Shailesh Kapoor: Primetime News: Talking Heads or Headless Chickens?

16 Aug,2013

By Shailesh Kapoor

 

In the middle of a heated news television debate, the spokesperson of a top political party asserts: “Can you just give me two minutes to make my point? Then I have to go to another channel.” I was amused the first time I heard this line about two years ago. But over time, it’s become par for the course. Not too long ago, I was switching news channels and found the same spokesperson, sitting on the same seat, on four different news channels within a span of an hour, engaging with the same debate with roughly the same panelists!

 

Till about a decade ago, news television was about reportage, accompanied by analysis, peppered with bytes that added value to it. NDTV Profit has been repeating old episodes of The World This Week as a part of the 25-year celebration of the group, and the difference between the approach to news then and now is striking, to say the least.

 

I’m not suggesting that debates-heavy news programming on primetime is bad. In fact, if done well, it can be significantly more engaging than the more passive classical reportage format. But for that, you need talking heads who can debate – authoritatively and intelligently. And the current lot falls short on both counts.

 

It’s evident to any regular news viewer that the spokespersons designated by the top political parties, the likes of Sanjay Jha, Nirmala Sitaraman and Rahul Narvekar, have no real authority at their disposal. They are foot soldiers, thrown in a hostile situation and left to dodge the missiles being hurled at them. To make themselves heard in the cacophony may well be their only KRA.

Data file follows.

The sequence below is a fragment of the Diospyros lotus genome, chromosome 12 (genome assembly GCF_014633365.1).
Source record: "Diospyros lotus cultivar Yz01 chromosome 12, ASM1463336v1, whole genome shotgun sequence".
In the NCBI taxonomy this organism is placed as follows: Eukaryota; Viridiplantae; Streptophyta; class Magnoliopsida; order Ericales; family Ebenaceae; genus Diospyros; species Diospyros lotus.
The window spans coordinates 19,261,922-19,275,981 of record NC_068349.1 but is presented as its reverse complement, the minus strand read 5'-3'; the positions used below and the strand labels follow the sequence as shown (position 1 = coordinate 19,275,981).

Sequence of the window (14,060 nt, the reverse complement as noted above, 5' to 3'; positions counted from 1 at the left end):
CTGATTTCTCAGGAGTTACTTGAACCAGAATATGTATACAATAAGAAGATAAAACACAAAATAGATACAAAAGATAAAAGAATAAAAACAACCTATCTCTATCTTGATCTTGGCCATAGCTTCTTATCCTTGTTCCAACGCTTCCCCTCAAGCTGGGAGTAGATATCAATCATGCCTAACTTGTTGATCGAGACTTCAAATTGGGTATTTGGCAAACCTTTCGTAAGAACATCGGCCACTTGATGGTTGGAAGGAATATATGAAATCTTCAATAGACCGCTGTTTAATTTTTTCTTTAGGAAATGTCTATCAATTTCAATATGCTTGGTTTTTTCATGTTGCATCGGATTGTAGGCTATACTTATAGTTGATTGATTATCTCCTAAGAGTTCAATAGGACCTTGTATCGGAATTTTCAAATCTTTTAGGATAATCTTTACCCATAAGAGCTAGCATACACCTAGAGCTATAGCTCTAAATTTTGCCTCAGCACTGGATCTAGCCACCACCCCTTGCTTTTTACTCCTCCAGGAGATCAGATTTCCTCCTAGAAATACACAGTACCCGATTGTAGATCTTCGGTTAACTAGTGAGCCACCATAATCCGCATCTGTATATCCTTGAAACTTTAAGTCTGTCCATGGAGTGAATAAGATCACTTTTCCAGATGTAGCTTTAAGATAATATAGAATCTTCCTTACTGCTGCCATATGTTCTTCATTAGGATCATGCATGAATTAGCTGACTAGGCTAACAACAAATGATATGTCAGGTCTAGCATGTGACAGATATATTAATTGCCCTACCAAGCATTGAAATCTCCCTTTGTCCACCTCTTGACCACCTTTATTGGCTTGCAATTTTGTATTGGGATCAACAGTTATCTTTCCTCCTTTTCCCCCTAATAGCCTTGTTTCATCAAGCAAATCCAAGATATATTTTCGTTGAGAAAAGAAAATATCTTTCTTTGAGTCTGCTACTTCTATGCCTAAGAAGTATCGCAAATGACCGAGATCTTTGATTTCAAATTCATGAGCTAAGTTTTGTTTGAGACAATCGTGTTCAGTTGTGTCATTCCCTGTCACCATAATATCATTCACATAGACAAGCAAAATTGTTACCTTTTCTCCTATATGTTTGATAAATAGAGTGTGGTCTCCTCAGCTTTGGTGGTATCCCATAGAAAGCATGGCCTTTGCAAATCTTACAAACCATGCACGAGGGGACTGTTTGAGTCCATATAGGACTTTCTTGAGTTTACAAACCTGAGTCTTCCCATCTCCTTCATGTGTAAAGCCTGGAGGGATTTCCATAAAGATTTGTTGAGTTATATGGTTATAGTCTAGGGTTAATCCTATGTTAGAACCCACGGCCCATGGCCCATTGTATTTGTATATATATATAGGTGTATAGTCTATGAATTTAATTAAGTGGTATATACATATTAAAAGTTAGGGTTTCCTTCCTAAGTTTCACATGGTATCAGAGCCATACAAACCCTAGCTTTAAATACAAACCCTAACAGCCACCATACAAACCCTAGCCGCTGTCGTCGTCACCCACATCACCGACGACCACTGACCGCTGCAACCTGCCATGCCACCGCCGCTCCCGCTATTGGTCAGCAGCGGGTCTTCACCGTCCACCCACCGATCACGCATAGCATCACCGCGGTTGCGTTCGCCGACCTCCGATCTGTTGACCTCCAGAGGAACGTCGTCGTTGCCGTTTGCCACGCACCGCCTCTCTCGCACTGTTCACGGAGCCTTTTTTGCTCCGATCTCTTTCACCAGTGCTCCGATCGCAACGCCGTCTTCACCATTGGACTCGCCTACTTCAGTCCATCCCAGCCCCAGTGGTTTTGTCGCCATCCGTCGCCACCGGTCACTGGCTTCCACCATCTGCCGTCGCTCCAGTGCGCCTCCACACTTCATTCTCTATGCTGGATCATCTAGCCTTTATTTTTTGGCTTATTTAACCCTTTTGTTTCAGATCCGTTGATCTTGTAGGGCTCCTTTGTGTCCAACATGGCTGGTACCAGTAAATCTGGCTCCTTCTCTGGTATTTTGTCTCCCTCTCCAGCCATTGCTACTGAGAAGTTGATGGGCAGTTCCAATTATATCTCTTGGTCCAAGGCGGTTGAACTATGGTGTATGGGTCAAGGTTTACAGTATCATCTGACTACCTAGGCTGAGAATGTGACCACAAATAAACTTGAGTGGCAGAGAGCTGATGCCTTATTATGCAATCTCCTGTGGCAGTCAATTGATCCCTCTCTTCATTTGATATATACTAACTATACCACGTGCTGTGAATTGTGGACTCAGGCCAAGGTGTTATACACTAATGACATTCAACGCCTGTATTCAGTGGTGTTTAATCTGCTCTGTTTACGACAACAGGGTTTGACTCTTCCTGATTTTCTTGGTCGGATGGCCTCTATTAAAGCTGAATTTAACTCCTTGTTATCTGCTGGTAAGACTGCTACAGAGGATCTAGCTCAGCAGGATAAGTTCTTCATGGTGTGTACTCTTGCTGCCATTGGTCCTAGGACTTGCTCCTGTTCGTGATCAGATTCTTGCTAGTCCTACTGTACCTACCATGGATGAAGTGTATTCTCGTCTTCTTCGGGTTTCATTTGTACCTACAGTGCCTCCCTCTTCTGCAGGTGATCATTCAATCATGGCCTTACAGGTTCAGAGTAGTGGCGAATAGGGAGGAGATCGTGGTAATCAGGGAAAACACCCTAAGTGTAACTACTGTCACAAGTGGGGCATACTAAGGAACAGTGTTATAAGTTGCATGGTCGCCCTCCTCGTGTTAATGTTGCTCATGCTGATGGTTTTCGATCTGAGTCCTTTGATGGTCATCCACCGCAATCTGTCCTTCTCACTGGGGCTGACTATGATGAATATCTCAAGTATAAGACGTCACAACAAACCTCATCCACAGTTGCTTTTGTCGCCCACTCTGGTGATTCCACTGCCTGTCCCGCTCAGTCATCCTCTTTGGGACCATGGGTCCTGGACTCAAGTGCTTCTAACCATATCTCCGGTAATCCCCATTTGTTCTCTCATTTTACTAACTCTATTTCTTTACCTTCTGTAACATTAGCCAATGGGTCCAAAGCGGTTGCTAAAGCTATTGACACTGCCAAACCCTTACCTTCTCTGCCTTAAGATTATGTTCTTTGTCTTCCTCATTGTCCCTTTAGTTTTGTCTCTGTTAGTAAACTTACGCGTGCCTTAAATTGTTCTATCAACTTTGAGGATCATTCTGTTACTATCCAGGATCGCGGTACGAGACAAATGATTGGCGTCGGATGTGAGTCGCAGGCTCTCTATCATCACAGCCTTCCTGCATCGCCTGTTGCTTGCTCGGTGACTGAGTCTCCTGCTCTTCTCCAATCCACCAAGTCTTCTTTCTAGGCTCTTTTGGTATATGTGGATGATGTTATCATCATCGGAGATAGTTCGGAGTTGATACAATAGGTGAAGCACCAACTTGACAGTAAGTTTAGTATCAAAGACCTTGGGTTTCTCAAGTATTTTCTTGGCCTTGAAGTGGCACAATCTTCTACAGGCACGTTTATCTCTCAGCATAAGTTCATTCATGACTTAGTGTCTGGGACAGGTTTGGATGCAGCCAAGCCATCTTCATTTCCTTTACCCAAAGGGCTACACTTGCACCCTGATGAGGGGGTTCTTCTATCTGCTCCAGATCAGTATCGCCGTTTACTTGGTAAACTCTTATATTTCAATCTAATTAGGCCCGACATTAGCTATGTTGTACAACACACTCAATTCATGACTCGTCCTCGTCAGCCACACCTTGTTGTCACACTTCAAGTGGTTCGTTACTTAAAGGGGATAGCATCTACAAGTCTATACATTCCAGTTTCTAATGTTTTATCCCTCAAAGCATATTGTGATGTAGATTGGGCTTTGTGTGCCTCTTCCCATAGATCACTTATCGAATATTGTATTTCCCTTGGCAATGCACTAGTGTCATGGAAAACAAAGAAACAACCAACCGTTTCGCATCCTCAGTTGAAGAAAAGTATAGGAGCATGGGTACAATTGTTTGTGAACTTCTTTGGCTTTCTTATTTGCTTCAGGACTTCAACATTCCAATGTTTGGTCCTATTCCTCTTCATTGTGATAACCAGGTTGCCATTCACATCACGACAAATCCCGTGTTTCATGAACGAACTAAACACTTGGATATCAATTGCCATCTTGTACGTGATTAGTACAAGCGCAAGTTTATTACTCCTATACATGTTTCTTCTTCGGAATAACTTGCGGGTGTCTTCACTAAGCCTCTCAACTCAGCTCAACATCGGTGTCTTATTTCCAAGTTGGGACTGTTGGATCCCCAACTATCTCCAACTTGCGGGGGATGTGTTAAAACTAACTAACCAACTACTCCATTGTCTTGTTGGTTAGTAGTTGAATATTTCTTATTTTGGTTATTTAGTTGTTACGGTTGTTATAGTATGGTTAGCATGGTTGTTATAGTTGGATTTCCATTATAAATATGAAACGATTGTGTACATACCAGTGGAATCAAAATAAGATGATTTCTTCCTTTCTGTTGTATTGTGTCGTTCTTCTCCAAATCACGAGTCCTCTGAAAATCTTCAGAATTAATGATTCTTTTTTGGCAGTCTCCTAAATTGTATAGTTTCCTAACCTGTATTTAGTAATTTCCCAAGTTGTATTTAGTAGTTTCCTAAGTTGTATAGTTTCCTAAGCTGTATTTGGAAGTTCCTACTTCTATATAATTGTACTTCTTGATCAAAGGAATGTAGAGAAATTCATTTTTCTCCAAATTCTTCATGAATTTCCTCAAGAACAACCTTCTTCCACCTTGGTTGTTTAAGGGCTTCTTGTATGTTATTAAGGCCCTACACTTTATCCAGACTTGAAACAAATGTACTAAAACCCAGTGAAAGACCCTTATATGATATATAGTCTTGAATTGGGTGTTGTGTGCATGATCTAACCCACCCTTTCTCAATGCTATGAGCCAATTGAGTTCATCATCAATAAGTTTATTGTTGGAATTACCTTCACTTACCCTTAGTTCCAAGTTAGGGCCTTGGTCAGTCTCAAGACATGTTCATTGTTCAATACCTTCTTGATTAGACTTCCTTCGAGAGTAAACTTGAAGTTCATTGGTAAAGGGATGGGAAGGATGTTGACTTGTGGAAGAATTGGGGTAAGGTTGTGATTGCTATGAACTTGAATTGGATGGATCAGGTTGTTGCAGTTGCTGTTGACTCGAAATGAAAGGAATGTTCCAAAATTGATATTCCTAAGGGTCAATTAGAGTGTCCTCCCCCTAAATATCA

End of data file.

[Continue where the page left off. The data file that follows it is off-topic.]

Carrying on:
Talking heads from regional parties, such as Derek O’Brien from Trinamool, clearly display more authority, though it is another matter that half of the time, he is defending the indefensible.

 

On intelligence (and I don’t mean IQ here but political acumen), you can sense that parties have relaxed it as a criteria for the choice of spokespersons. From Abhishek Manu Singhvi to Sanjay Jha is quite a big shift, for example. It seems there are too many channels and you need an army to share the “workload.”

 

In any case, the real voices that matter choose not to come to primetime television shows. Rarely would you see a minister making an appearance in a one-on-one with one of the top anchors. Because they have made themselves so inaccessible, they are treated with near reverence when they indeed make that odd appearance.

 

Interestingly, the same revering anchors go ballistic with the lesser mortals, read spokespersons. It’s as if the anchors start their show licking their lips in anticipation of the “tough questions” they will hurl at their guests.  Nidhi Razdan’s latest interview with British MP Barry Gardiner proves that the infection to be mean has spread thick and fast. Blame Arnab, of course.

 

I believe political parties will do well to focus on quality rather than quantity, i.e., present themselves only on 2-3 channels on any given night, but send erudite and articulate talking heads, who can rise above petty out-shouting, to deliver the goods. It will serve the parties well in the long run.

 

Channels, on the other hand, will do well to limit a debate to 3-4 talking heads. There is no empirical evidence to suggest more talking heads means a more engaging debate or more ratings. A leaner panel will, in fact, encourage quality politicians to participate.

 

Lest I should be misunderstood, I am not advocating a “reduce noise” recipe. I (kind of) like the noise of primetime television. It is provocative and stimulating in its own right. But if the noisemakers are just headless chicken, the point is lost. We need noisemakers who are also newsmakers!

 

Shailesh Kapoor is founder and CEO of media insights firm Ormax Media. He spent nine years in the television industry before turning entrepreneur. The views expressed here are his own. He can be reached at his Twitter handle @shaileshkapoor

 

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